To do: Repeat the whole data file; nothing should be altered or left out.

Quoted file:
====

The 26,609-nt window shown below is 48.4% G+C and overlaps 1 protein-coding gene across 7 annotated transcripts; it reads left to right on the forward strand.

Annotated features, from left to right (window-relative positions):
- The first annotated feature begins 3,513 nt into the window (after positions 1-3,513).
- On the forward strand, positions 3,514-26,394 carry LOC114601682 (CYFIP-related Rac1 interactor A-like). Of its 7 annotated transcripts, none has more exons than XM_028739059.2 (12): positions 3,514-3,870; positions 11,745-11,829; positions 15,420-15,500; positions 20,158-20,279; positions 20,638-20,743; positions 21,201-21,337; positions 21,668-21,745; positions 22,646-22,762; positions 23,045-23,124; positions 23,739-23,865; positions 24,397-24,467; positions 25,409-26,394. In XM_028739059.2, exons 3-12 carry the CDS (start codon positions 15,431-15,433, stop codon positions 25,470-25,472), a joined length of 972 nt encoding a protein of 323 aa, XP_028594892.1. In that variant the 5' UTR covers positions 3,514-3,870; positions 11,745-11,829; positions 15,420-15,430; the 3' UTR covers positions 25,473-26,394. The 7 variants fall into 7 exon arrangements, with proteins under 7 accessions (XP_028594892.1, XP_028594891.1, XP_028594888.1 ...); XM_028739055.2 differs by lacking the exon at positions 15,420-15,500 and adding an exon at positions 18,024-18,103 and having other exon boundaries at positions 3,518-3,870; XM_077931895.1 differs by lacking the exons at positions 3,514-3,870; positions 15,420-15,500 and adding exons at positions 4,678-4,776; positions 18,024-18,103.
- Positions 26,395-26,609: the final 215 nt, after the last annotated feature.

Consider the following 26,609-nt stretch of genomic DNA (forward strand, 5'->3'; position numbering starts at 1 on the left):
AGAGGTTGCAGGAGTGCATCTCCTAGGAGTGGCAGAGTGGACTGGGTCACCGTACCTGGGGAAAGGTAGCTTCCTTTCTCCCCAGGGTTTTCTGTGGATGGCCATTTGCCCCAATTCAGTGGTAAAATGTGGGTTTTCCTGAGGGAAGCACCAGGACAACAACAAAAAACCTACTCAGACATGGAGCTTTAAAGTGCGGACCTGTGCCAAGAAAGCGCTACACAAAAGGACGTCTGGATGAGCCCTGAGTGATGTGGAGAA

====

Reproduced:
The 26,609-nt window shown below is 48.4% G+C and overlaps 1 protein-coding gene across 7 annotated transcripts; it reads left to right on the forward strand.

Annotated features, from left to right (window-relative positions):
- The first annotated feature begins 3,513 nt into the window (after positions 1-3,513).
- On the forward strand, positions 3,514-26,394 carry LOC114601682 (CYFIP-related Rac1 interactor A-like). Of its 7 annotated transcripts, none has more exons than XM_028739059.2 (12): positions 3,514-3,870; positions 11,745-11,829; positions 15,420-15,500; positions 20,158-20,279; positions 20,638-20,743; positions 21,201-21,337; positions 21,668-21,745; positions 22,646-22,762; positions 23,045-23,124; positions 23,739-23,865; positions 24,397-24,467; positions 25,409-26,394. In XM_028739059.2, exons 3-12 carry the CDS (start codon positions 15,431-15,433, stop codon positions 25,470-25,472), a joined length of 972 nt encoding a protein of 323 aa, XP_028594892.1. In that variant the 5' UTR covers positions 3,514-3,870; positions 11,745-11,829; positions 15,420-15,430; the 3' UTR covers positions 25,473-26,394. The 7 variants fall into 7 exon arrangements, with proteins under 7 accessions (XP_028594892.1, XP_028594891.1, XP_028594888.1 ...); XM_028739055.2 differs by lacking the exon at positions 15,420-15,500 and adding an exon at positions 18,024-18,103 and having other exon boundaries at positions 3,518-3,870; XM_077931895.1 differs by lacking the exons at positions 3,514-3,870; positions 15,420-15,500 and adding exons at positions 4,678-4,776; positions 18,024-18,103.
- Positions 26,395-26,609: the final 215 nt, after the last annotated feature.

Consider the following 26,609-nt stretch of genomic DNA (forward strand, 5'->3'; position numbering starts at 1 on the left):
AGAGGTTGCAGGAGTGCATCTCCTAGGAGTGGCAGAGTGGACTGGGTCACCGTACCTGGGGAAAGGTAGCTTCCTTTCTCCCCAGGGTTTTCTGTGGATGGCCATTTGCCCCAATTCAGTGGTAAAATGTGGGTTTTCCTGAGGGAAGCACCAGGACAACAACAAAAAACCTACTCAGACATGGAGCTTTAAAGTGCGGACCTGTGCCAAGAAAGCGCTACACAAAAGGACGTCTGGATGAGCCCTGAGTGATGTGGAGAA